- Speaking clearly is always essential, but in virtual presentations, you might be unaware of some competing noise sources, such as line noise and local noise at the listener's location.
- Be fascinating
- In the virtual presentation context, you're competing with powerful distractions for audience attention, including email, texting, games, food, and interruptions. Be funny, dynamic, and intriguing. Omit long descriptions of what everyone knows.
Is your organization a participant in one or more global teams? Are you the owner/sponsor of a global team? Are you managing a global team? Is everything going well, or at least as well as any project goes? Probably not. Many of the troubles people encounter are traceable to the obstacles global teams face when building working professional relationships from afar. Read 303 Tips for Virtual and Global Teams to learn how to make your global and distributed teams sing. Order Now!
Your comments are welcomeWould you like to see your comments posted here? rbrenrDUDwWaUxOAJtKFRner@ChaclWPJpPZohNvtYLEJoCanyon.comSend me your comments by email, or by Web form.
About Point Lookout
Thank you for reading this article. I hope you enjoyed it and found it useful, and that you'll consider recommending it to a friend.
Support Point Lookout by joining the Friends of Point Lookout, as an individual or as an organization.
Do you face a complex interpersonal situation? Send it in, anonymously if you like, and I'll give you my two cents.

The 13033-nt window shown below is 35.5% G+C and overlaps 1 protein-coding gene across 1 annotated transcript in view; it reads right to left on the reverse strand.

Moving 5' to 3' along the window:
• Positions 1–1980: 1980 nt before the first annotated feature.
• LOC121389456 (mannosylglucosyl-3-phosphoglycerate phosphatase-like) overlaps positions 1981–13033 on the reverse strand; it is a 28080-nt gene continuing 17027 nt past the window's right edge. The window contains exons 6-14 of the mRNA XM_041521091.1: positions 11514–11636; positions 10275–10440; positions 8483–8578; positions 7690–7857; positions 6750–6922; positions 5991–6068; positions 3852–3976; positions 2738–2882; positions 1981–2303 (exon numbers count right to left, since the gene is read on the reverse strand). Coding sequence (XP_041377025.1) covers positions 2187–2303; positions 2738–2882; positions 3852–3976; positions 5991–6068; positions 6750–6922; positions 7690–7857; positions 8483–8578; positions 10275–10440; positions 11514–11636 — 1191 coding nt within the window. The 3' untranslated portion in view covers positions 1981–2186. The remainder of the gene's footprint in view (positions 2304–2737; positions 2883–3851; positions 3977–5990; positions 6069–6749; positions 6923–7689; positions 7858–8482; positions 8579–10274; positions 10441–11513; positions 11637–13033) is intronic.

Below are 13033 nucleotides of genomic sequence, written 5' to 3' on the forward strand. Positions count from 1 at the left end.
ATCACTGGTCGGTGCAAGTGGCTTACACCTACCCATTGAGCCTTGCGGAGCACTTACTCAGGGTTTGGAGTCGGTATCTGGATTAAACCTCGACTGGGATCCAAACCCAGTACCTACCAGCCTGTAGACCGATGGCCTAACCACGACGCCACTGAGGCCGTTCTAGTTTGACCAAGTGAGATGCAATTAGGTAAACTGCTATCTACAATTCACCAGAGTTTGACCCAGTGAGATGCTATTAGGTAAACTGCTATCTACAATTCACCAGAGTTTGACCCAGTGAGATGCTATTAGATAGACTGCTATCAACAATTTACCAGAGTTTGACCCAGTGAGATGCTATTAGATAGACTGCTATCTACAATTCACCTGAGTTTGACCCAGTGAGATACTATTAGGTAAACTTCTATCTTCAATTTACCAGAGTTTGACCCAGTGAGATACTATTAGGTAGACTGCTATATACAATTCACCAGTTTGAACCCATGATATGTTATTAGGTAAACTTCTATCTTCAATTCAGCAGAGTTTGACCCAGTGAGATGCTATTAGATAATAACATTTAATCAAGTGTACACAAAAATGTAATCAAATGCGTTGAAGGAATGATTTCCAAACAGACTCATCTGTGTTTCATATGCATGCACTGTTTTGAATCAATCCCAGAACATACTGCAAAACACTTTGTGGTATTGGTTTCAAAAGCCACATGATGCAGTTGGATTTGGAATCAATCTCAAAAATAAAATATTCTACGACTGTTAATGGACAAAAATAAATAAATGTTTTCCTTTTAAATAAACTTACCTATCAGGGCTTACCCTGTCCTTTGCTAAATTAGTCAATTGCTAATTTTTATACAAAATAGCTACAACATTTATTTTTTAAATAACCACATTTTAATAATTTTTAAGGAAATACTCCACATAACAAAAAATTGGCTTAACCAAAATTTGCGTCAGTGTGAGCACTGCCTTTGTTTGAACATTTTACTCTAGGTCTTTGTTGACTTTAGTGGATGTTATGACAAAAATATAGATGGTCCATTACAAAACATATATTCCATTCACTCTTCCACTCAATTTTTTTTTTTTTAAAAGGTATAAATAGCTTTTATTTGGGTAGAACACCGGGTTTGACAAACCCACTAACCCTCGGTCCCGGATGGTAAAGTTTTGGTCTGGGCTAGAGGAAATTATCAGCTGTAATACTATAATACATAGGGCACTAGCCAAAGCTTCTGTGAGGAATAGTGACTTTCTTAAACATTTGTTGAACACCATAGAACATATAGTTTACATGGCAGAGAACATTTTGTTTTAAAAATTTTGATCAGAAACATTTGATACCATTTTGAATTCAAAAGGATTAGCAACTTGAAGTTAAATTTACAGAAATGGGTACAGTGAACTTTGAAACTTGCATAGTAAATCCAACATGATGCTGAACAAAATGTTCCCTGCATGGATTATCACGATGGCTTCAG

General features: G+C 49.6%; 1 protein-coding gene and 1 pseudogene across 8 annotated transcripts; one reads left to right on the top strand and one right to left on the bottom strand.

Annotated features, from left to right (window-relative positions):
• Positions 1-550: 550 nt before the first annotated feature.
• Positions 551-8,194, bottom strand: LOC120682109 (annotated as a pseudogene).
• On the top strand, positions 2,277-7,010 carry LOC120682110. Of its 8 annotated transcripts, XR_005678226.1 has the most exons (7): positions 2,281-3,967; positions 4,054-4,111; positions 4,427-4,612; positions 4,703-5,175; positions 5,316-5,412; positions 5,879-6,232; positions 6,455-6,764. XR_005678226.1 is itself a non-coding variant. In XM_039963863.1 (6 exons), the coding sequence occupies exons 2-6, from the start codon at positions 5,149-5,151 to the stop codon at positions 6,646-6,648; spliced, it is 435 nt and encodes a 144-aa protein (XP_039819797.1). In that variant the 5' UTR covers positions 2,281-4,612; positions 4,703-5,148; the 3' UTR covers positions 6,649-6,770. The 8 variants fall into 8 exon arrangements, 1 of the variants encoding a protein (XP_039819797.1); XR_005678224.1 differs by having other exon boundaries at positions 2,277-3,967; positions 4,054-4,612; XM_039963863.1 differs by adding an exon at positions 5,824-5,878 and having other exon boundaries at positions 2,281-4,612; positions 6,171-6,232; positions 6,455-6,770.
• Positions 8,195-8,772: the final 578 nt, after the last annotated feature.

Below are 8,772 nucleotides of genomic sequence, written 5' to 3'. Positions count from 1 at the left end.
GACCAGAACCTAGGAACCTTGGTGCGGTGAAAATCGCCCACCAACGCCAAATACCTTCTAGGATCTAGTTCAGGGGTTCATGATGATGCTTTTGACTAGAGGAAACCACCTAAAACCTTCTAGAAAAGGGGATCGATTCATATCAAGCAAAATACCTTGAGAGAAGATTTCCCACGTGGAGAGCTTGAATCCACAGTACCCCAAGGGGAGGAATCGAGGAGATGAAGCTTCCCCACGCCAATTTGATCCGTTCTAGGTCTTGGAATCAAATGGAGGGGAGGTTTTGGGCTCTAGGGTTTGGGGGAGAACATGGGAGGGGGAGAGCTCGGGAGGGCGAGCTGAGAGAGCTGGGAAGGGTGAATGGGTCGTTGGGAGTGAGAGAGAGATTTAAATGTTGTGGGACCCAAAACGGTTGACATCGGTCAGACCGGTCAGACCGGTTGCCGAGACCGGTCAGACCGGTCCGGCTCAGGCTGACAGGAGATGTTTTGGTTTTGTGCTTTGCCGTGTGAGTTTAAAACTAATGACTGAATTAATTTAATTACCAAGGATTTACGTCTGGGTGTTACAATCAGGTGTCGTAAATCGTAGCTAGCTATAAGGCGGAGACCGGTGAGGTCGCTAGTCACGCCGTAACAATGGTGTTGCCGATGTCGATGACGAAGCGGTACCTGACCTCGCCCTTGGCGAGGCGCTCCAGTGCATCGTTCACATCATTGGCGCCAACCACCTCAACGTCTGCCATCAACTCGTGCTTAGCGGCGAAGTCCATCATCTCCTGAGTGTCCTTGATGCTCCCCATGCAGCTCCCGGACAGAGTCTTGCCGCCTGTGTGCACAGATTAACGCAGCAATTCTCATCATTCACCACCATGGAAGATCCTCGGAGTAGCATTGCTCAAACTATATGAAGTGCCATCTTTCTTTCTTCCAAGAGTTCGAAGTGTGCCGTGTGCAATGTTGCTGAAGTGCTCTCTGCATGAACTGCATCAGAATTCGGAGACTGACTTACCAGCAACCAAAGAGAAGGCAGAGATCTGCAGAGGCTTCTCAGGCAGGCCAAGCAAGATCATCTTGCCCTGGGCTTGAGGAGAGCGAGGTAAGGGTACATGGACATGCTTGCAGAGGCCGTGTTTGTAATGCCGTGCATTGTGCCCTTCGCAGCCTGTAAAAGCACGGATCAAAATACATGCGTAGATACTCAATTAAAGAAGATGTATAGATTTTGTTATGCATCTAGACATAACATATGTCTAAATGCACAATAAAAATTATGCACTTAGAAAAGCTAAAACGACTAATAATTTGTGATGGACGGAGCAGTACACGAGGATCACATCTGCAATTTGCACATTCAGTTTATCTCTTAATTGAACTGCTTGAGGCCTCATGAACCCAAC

More articles on Personal, Team, and Organizational Effectiveness:
- Coincidences Do Happen
- When we notice similarities between events, or possible patterns of events, we often attribute meaning
to them beyond what we can prove. Sometimes we guess right, and sometimes not. How can we improve our guesses?
- Help for Asking for Help
- When we ask for help, from peers or from those with organizational power, we have some choices. How
we go about it can determine whether we get the help we need, in time for the help to help.
- Wacky Words of Wisdom
- Words of wisdom are so often helpful that many of them have solidified into easily remembered capsules.
We do tend to over-generalize them, though, and when we do, trouble follows. Here are a few of the more
- Patching Up the Cracks
- When things repeatedly "fall through the cracks," we're not doing the best we can. How can
we deal with the problem of repeatedly failing to do what we need to do? How can we patch up the cracks?
- The Utility Pole Anti-Pattern: II